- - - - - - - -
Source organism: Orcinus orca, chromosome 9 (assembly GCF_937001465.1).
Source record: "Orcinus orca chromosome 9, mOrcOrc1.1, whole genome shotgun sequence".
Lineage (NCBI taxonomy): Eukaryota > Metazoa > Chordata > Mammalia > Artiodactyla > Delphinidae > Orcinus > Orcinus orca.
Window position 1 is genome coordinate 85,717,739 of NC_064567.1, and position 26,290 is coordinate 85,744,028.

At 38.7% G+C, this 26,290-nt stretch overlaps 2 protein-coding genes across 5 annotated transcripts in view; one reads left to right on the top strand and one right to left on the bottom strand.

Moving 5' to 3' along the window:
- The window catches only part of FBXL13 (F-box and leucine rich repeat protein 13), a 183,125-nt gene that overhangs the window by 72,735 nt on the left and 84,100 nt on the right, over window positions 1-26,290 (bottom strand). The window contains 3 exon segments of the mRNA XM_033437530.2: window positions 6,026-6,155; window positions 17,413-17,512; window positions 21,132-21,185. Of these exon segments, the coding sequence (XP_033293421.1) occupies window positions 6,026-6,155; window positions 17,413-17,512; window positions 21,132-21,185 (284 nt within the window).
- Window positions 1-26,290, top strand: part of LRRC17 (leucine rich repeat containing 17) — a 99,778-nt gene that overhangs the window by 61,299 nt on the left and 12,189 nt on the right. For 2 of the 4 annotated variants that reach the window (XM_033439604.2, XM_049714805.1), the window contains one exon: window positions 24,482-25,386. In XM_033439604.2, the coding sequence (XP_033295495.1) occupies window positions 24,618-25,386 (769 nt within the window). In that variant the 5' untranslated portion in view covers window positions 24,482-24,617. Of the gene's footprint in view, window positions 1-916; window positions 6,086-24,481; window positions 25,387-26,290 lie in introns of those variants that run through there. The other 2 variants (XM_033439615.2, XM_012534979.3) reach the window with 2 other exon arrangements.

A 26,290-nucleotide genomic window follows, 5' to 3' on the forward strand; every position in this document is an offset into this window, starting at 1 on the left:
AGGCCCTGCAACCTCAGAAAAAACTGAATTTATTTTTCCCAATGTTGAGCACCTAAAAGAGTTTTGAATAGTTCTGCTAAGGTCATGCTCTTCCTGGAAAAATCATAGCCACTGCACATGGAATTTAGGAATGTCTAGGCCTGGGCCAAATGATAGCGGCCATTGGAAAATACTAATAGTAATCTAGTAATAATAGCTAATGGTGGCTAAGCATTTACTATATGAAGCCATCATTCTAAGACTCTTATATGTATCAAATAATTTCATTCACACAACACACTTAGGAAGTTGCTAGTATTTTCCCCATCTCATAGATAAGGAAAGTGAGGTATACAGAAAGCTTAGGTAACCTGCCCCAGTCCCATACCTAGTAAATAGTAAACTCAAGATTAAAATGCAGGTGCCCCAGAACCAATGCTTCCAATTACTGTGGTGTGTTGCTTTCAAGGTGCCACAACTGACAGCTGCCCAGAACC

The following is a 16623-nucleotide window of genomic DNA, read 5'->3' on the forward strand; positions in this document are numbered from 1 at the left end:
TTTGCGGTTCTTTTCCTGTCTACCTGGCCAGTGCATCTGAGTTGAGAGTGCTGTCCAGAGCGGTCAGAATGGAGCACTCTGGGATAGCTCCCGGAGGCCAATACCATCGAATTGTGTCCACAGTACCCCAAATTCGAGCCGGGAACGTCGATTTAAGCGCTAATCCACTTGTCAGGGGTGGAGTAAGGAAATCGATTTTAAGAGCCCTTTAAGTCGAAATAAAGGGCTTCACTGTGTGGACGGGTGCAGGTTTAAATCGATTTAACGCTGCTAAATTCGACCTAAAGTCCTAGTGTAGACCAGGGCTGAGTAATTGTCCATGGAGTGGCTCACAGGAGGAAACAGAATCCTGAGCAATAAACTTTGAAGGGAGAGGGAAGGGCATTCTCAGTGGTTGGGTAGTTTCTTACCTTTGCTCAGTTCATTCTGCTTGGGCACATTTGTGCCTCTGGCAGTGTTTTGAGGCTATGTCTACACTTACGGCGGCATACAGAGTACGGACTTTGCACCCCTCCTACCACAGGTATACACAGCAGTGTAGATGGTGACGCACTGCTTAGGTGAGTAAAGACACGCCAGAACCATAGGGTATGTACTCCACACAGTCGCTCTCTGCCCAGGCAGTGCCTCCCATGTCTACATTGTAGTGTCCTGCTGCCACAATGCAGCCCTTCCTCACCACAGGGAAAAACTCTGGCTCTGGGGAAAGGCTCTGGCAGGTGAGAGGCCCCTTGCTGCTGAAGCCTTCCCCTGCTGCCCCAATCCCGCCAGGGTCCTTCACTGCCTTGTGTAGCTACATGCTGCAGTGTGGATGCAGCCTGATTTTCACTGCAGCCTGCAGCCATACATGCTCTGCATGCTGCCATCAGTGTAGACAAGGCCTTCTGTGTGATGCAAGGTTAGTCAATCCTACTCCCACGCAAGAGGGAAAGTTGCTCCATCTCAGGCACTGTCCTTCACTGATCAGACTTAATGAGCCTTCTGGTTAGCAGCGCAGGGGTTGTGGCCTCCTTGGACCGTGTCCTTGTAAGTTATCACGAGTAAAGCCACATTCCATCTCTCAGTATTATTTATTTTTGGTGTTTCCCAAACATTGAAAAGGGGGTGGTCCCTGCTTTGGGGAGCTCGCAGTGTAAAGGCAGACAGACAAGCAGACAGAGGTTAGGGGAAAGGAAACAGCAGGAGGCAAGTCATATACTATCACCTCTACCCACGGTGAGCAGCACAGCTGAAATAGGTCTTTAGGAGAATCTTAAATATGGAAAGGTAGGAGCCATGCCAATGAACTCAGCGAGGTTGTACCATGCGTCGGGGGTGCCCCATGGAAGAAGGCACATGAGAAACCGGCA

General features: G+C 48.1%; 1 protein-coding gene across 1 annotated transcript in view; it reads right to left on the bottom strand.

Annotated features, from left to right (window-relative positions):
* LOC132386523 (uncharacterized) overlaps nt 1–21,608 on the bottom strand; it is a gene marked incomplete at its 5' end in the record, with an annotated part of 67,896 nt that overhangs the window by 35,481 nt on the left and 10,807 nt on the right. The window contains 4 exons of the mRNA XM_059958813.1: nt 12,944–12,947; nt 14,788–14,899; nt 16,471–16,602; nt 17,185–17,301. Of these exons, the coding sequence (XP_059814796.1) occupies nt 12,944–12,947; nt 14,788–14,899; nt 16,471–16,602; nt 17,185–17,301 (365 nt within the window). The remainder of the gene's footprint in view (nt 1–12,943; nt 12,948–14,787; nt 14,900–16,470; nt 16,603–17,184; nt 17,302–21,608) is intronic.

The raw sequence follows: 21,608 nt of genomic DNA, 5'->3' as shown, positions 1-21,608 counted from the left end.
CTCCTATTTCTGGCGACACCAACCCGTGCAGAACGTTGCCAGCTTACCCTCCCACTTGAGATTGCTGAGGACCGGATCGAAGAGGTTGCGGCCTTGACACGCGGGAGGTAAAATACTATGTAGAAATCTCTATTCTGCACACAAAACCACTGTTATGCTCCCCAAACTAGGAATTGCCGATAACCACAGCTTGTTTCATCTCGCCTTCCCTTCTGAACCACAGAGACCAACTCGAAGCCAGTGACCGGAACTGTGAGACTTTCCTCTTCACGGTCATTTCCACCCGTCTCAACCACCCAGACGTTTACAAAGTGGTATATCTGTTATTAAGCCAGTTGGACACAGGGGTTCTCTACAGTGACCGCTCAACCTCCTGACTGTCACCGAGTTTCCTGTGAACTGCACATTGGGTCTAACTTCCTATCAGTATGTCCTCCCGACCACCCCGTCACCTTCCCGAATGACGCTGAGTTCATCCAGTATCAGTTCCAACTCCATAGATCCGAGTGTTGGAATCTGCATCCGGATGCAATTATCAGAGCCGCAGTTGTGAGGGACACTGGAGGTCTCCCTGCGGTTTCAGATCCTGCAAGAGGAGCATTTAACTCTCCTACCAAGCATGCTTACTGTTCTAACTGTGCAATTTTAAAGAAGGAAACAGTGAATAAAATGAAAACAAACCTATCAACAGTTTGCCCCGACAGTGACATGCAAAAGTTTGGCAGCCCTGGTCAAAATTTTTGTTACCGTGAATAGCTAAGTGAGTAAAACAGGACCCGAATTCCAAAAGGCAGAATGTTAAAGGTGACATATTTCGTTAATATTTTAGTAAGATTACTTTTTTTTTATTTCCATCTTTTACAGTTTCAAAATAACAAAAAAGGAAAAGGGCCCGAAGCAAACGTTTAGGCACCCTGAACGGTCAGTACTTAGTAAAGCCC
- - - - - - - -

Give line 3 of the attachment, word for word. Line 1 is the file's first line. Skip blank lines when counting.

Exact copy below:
Lineage (NCBI taxonomy): Eukaryota > Metazoa > Chordata > Mammalia > Artiodactyla > Delphinidae > Orcinus > Orcinus orca.